Based on the absence of effective therapies for the treatment of AMD, in recent years important improvements have been made surrounding nanomedicine, which represents a promising research field due to the unmatched properties of nanoparticles. Cerium oxide nanoparticles (CeO2-NPs), a pure antioxidant, have been tested in our animal model of AMD and we demonstrated that the main features of AMD can be counteracted. Specifically, we have demonstrated their ability to preserve retinal function, to avoid the blood retinal barrier breakdown and debris accumulation, to counteract neovascularization and microglial activation.
    Based on this evidence, it can be taken into consideration that CeO2-NPs may represent a promising therapeutical approach for AMD.

    by Rita Maccarone, University of L'Aquila (Italy)

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    Her research field is focused on the functional study of the visual system and the mechanisms underlying retinal neurodegeneration. In particular, the scientific interest is focused on the degeneration of the neuroretina and retinal pigment epithelium, on the involvement of the retinal vascular system and on the breakdown of the haematoretinic barrier. The experimental approach consists of in vitro and in vivo studies in order to broaden the knowledge on the processes that lead to vision loss in the human diseases such as age-related macular degeneration with the aim of identifying effective neuroprotective strategies.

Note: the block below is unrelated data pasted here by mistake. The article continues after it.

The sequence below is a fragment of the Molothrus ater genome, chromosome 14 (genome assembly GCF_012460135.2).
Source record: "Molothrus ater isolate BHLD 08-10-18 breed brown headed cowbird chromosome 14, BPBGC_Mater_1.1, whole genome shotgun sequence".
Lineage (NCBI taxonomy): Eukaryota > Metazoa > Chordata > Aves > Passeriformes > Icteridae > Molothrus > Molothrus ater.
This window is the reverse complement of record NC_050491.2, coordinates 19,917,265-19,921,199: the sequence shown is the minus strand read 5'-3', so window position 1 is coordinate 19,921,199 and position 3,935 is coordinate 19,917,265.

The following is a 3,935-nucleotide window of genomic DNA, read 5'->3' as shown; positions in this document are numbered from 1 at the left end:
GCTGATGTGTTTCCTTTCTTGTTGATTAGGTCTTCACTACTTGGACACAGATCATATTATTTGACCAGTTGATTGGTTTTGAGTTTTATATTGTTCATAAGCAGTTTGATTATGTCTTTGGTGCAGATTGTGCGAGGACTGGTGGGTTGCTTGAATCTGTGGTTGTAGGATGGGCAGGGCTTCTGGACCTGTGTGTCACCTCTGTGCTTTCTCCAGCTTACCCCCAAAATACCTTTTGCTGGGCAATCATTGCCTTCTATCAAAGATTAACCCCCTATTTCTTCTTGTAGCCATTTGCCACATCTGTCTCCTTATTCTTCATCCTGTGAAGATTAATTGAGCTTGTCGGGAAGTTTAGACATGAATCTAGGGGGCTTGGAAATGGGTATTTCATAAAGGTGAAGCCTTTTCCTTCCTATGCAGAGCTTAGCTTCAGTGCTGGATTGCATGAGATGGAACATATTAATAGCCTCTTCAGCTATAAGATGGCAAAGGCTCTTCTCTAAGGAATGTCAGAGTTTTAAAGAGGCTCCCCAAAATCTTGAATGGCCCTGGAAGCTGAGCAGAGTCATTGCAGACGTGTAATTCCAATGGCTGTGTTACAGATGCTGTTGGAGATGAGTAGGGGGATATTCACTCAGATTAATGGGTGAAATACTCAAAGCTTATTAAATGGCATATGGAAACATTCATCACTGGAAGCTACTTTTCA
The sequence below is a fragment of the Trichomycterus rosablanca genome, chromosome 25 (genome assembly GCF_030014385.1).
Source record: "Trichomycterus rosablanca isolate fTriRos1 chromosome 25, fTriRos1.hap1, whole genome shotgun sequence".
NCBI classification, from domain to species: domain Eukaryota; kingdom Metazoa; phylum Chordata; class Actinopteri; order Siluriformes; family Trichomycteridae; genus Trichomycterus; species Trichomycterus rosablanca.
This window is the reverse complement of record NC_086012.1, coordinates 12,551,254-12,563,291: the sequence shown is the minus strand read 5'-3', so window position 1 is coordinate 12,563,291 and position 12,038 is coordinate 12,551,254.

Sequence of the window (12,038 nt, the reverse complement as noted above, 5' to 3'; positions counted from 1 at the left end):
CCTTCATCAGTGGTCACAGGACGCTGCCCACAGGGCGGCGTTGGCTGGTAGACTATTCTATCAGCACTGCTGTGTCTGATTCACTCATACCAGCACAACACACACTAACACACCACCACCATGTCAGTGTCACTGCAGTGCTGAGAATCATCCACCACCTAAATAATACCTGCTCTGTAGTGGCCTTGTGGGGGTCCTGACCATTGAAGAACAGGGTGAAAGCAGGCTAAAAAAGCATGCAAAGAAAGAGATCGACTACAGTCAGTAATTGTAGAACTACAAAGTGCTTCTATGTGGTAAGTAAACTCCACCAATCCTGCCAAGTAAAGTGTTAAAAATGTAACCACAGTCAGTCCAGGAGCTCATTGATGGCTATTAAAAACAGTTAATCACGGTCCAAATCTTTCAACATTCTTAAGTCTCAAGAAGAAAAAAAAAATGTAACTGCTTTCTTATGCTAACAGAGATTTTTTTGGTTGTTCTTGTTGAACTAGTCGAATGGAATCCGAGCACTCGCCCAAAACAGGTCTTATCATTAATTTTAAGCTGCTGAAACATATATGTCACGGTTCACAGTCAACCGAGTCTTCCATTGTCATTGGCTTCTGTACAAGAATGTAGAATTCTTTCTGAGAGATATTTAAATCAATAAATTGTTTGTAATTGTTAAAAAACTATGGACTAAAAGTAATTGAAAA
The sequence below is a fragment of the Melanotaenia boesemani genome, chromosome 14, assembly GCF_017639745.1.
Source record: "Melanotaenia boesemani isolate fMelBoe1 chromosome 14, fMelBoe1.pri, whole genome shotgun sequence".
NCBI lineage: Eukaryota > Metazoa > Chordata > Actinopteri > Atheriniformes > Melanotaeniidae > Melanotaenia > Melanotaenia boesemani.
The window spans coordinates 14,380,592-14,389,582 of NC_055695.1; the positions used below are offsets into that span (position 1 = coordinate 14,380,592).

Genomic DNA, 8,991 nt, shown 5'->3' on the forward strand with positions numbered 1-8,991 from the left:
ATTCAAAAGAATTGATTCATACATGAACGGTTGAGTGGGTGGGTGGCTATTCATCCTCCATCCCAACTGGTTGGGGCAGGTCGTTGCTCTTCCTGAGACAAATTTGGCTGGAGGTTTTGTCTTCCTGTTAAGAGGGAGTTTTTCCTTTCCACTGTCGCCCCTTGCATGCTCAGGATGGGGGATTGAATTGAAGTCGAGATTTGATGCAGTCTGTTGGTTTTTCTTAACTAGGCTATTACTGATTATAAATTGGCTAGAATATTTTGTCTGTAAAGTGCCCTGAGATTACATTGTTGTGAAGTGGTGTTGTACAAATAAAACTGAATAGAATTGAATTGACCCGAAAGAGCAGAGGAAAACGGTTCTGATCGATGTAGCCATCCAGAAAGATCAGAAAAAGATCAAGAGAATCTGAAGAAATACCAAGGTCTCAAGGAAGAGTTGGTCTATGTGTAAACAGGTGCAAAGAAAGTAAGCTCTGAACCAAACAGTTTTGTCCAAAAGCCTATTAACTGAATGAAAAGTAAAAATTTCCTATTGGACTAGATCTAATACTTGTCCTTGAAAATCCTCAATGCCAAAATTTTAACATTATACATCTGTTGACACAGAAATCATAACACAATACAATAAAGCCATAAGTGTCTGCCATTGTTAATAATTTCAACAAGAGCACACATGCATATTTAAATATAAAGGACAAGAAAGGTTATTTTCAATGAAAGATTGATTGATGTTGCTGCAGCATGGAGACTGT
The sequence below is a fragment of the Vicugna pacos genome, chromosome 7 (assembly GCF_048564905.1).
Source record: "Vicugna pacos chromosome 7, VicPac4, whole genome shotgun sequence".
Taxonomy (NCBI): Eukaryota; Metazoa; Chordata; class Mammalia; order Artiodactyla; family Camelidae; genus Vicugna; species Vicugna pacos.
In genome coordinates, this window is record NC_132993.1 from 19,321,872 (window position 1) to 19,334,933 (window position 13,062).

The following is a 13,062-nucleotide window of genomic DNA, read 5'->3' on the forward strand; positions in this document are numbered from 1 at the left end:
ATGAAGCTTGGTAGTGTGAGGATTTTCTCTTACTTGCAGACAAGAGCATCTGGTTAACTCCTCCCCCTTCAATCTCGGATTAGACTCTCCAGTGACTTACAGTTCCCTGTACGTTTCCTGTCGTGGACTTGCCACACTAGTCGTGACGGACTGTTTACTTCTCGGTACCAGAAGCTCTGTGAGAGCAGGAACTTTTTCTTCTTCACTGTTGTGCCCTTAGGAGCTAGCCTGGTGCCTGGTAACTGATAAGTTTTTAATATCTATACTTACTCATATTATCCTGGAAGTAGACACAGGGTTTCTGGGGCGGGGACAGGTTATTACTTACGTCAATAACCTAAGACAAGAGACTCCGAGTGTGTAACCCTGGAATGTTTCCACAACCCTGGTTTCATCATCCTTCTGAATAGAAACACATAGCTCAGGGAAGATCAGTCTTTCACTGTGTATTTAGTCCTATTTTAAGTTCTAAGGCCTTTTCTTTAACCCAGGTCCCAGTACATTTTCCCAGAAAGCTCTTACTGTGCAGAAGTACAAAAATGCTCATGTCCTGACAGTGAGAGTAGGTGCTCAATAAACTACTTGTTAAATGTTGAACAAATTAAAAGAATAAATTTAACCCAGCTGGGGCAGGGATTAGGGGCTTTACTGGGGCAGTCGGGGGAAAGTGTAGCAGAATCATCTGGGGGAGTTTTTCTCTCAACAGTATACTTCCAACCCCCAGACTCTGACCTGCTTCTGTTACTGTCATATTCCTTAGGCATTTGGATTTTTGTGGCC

For many years she shared her interest in the physiopatology of the visual system with international research groups. She had an established collaboration with Prof. J. Stone and Prof. Kristztina Valter, of the "Australian National University", Canberra and the University of Sydney and with Prof. Kristrof Turlejsky, Nencky Institute, Warsaw, Poland. 
    She partecipated to several funded research projects (NATO Italy-Poland 2001, ASI 2001, CNR 2001, Boheringer 2002, PRIN 2000-2004-2006, POR Abruzzo 2004, International collaboration Italy - France 2005, Telethon).